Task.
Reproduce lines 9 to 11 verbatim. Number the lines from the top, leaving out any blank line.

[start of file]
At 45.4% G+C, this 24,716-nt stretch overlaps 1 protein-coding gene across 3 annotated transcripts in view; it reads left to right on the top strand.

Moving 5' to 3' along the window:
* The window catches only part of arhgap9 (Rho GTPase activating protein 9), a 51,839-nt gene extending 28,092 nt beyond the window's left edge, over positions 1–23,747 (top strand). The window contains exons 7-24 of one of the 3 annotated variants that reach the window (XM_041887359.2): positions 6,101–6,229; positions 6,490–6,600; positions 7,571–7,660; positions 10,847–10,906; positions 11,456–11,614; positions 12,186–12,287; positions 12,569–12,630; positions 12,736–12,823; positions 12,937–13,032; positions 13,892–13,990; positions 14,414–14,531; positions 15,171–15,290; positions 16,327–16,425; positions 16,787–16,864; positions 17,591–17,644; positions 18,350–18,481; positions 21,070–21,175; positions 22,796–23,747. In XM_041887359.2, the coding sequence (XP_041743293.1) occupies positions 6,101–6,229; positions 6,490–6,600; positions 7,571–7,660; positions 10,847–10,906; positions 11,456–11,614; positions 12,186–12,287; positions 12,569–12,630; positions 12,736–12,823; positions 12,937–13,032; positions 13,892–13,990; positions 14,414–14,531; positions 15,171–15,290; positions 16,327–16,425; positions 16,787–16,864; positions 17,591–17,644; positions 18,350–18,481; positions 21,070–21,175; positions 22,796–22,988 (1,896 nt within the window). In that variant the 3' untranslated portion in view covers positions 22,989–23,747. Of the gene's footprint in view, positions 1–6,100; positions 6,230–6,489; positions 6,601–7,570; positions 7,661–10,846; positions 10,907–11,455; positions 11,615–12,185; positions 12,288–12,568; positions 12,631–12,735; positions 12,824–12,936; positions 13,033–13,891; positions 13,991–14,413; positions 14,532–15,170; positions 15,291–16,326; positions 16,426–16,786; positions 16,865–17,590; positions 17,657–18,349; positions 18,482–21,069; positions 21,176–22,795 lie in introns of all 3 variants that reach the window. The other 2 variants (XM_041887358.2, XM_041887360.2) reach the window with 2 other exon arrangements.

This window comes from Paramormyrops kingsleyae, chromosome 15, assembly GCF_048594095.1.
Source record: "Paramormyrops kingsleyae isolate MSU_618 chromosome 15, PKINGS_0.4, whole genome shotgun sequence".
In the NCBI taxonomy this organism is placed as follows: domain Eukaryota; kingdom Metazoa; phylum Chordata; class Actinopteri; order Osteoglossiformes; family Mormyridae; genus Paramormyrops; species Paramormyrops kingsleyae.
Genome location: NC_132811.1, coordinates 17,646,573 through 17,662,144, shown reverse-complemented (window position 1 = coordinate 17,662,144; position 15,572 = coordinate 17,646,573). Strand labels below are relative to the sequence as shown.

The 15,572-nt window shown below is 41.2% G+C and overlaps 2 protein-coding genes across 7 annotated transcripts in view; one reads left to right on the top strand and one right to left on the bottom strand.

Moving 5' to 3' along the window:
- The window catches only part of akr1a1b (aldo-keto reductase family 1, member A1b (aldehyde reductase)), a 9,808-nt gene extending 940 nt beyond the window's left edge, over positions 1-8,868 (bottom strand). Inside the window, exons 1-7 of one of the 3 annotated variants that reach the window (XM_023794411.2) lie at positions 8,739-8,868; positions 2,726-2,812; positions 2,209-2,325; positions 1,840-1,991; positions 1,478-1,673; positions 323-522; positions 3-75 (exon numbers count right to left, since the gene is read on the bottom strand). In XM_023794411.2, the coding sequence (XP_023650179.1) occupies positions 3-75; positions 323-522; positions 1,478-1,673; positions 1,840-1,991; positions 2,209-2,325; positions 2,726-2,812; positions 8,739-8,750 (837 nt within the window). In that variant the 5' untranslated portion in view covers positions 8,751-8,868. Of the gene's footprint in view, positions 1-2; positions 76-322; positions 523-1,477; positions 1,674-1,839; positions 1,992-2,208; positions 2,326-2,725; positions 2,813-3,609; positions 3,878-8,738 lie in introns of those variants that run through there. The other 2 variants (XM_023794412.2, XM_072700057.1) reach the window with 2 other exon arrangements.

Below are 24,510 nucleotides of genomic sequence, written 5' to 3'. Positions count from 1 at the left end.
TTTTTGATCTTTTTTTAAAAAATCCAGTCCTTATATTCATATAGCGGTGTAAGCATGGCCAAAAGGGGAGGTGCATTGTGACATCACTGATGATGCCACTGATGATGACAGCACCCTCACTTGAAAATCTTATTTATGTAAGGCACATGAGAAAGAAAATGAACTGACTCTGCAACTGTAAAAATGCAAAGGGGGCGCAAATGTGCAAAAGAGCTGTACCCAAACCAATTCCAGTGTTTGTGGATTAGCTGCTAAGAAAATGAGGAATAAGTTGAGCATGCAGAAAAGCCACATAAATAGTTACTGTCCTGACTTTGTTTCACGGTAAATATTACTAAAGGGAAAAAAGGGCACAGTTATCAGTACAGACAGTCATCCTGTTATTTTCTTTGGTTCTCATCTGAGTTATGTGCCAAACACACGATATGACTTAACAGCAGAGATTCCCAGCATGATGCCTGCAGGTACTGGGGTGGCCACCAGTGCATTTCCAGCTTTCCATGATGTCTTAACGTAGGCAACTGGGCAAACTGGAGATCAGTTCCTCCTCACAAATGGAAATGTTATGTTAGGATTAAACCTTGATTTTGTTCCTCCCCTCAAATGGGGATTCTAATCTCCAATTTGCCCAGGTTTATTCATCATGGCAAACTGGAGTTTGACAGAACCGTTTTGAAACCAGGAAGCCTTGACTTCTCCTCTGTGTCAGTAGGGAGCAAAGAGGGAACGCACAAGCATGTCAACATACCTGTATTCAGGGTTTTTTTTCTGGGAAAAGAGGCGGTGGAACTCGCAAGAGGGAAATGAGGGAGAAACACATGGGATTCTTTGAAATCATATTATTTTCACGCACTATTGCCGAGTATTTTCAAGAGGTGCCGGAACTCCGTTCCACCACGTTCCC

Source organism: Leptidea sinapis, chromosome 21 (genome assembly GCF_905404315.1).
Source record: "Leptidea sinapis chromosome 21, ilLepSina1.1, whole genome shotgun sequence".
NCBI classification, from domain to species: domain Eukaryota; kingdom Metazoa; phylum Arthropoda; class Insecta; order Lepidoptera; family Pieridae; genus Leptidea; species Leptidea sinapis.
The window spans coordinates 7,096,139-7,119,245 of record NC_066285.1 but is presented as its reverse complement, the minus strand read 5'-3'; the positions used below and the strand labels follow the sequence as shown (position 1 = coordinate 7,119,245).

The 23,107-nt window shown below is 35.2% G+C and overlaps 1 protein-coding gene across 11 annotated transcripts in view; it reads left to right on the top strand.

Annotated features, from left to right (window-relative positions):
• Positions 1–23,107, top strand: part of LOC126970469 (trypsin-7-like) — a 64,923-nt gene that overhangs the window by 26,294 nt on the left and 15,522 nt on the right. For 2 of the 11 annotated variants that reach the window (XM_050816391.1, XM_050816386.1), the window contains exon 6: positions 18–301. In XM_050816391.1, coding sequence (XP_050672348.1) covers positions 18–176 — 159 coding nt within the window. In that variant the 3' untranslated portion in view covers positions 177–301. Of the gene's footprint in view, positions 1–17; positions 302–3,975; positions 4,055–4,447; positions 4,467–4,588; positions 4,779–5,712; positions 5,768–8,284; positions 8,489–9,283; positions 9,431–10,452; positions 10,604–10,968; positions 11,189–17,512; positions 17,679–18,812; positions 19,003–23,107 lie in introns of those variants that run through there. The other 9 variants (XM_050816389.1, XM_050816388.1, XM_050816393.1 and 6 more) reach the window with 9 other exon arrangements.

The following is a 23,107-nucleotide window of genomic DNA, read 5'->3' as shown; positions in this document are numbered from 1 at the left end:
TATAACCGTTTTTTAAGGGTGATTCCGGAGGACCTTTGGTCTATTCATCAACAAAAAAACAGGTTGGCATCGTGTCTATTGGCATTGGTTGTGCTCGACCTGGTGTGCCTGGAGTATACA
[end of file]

Moving 5' to 3' along the window:
- The window catches only part of akr1a1b (aldo-keto reductase family 1, member A1b (aldehyde reductase)), a 9,808-nt gene extending 940 nt beyond the window's left edge, over positions 1-8,868 (bottom strand). Inside the window, exons 1-7 of one of the 3 annotated variants that reach the window (XM_023794411.2) lie at positions 8,739-8,868; positions 2,726-2,812; positions 2,209-2,325; positions 1,840-1,991; positions 1,478-1,673; positions 323-522; positions 3-75 (exon numbers count right to left, since the gene is read on the bottom strand). In XM_023794411.2, the coding sequence (XP_023650179.1) occupies positions 3-75; positions 323-522; positions 1,478-1,673; positions 1,840-1,991; positions 2,209-2,325; positions 2,726-2,812; positions 8,739-8,750 (837 nt within the window). In that variant the 5' untranslated portion in view covers positions 8,751-8,868. Of the gene's footprint in view, positions 1-2; positions 76-322; positions 523-1,477; positions 1,674-1,839; positions 1,992-2,208; positions 2,326-2,725; positions 2,813-3,609; positions 3,878-8,738 lie in introns of those variants that run through there. The other 2 variants (XM_023794412.2, XM_072700057.1) reach the window with 2 other exon arrangements.

Below are 24,510 nucleotides of genomic sequence, written 5' to 3'. Positions count from 1 at the left end.